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LED light

Led light with an ATtiny13

All started in the parking lot of my supermarket: while deboarding my car I saw her. A short chain of LEDs tied to a plastic case for two AAA size batteries and a small switch. Of course, the plastic case was damaged, and there were no batteries there any more. Would those light idiots still do what they were supposed to: to produce light when current runs throught them?

Now, they all did it, even though in a parking lot many cars must have been ran over them. So I decided to recycle this small piece of chinese soldering art physically. From waste to something different. With three wonderful Volts the full yellow, red, green and blue light hammer. But the chain is somewhat boring, when there is no blinking, no soft on and off intensity changes, just on or off, and nothing else.

For a microprofessor junkie, that's not a big thing: put some action to the chain. And: depending from my mood, slow or fast. And: depending from the daytime, so light or dark. And: depending from the time of the year, four different sequences. Not only boring blinking, but a large number of different flows in between.

What the device does

It can

The scheme

And here that is all to bring some life to the LED chain.


In the center, there is a mikroprofessor, Mr. ATtiny13, because I always have it on stock in my electronic boxes. Of course one of the smallest available, because we don't need more and because assembler produces so small hex code (C programmers, that aren't able for something else now can change to other webpages and can program a 96-pole ATxmega elefant to get their LED light dimmed).

The four-pole mini switch for mood- and sequence-selection is connected to the portpins PB0, PB2, PB3 and PB4. To get clear signals when the switches are open the internal pull-ups tie these input pins to the operating voltage. The switches S1 and S2 arfe decoupled by 1k resistors from the portpins to allow for In-System-Programming (ISP) to not interfere with MOSI and SCK during ISP.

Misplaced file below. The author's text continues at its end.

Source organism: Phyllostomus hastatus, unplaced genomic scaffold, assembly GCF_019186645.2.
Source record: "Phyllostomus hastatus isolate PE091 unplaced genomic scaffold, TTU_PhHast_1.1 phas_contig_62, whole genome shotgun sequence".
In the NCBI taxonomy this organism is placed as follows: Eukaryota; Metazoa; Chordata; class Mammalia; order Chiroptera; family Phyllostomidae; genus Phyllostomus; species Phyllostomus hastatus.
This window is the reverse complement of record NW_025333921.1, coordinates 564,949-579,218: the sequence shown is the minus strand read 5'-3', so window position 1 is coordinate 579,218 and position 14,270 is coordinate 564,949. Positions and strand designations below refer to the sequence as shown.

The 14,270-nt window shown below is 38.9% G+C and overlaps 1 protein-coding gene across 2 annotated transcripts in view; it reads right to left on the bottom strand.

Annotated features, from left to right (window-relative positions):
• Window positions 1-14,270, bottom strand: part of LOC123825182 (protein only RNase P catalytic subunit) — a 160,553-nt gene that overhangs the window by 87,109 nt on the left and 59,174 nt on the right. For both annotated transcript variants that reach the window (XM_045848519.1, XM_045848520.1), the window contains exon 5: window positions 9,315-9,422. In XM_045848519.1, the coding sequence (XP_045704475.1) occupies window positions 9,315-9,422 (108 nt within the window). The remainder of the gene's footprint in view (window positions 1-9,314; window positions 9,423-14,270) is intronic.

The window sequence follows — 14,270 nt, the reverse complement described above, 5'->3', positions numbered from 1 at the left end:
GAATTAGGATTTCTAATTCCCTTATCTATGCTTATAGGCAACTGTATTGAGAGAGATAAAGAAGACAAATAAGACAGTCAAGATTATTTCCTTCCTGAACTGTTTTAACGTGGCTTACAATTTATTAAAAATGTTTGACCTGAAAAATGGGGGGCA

The portpin PB1 (OC0B) is switched as output and drives, via a 1k resistor, the transistor BD137. Here, the PWM modulated output signal switches the LEDs on and off. In the collector a resistor of 39 Ohms reduces the LED current, because the chain was designed for 3V operating voltage.

For those that don't find LED chains in parking lots can build their own. If you like it green you can use low-current-LEDs for that purpose. Those who like to bring more light to the street can use extra high-current-LEDs. The BD137 can switch up to 1.5 A. But the resistors must have other values then.

The ISP interface can be used to change the stored sequences if you get bored by the four different ones once programmed.

For the supply I had a 5V supply for an old Palm PDA and recycled this, too. To filter the DC current, the 220µF electrolytic condensator brings some storage space.


I started mounting the device on a breadboard.


After anything went fine and the program was debugged, anything was soldered on a small breadboard and build into a small plastic box.



The commented software is, of course, written in assembler. The source code in Assembler-/Text-Format can be found here, in HTML-Format here.

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